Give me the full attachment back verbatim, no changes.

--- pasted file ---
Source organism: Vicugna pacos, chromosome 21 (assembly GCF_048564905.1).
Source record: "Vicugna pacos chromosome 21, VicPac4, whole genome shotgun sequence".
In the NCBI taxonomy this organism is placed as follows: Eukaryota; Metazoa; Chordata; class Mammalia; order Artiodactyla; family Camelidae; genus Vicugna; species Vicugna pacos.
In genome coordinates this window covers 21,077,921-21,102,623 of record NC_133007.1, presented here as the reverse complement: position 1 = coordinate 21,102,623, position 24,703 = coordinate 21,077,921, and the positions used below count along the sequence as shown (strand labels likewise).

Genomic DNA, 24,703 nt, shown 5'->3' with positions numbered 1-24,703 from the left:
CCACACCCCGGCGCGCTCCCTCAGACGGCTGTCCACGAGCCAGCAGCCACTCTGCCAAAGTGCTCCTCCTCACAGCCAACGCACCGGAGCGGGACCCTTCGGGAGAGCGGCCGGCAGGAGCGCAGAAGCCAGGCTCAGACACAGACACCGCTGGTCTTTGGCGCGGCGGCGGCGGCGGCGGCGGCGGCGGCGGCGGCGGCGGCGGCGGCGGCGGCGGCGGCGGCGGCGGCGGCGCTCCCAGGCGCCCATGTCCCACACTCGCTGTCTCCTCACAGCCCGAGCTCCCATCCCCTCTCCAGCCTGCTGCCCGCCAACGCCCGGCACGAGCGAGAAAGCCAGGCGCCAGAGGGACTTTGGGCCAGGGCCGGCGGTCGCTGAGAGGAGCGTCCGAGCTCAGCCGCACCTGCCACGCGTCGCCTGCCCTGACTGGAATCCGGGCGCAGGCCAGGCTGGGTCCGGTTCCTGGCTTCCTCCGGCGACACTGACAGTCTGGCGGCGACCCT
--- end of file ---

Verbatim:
Source organism: Vicugna pacos, chromosome 21 (assembly GCF_048564905.1).
Source record: "Vicugna pacos chromosome 21, VicPac4, whole genome shotgun sequence".
In the NCBI taxonomy this organism is placed as follows: Eukaryota; Metazoa; Chordata; class Mammalia; order Artiodactyla; family Camelidae; genus Vicugna; species Vicugna pacos.
In genome coordinates this window covers 21,077,921-21,102,623 of record NC_133007.1, presented here as the reverse complement: position 1 = coordinate 21,102,623, position 24,703 = coordinate 21,077,921, and the positions used below count along the sequence as shown (strand labels likewise).

Genomic DNA, 24,703 nt, shown 5'->3' with positions numbered 1-24,703 from the left:
CCACACCCCGGCGCGCTCCCTCAGACGGCTGTCCACGAGCCAGCAGCCACTCTGCCAAAGTGCTCCTCCTCACAGCCAACGCACCGGAGCGGGACCCTTCGGGAGAGCGGCCGGCAGGAGCGCAGAAGCCAGGCTCAGACACAGACACCGCTGGTCTTTGGCGCGGCGGCGGCGGCGGCGGCGGCGGCGGCGGCGGCGGCGGCGGCGGCGGCGGCGGCGGCGGCGGCGGCGGCGCTCCCAGGCGCCCATGTCCCACACTCGCTGTCTCCTCACAGCCCGAGCTCCCATCCCCTCTCCAGCCTGCTGCCCGCCAACGCCCGGCACGAGCGAGAAAGCCAGGCGCCAGAGGGACTTTGGGCCAGGGCCGGCGGTCGCTGAGAGGAGCGTCCGAGCTCAGCCGCACCTGCCACGCGTCGCCTGCCCTGACTGGAATCCGGGCGCAGGCCAGGCTGGGTCCGGTTCCTGGCTTCCTCCGGCGACACTGACAGTCTGGCGGCGACCCT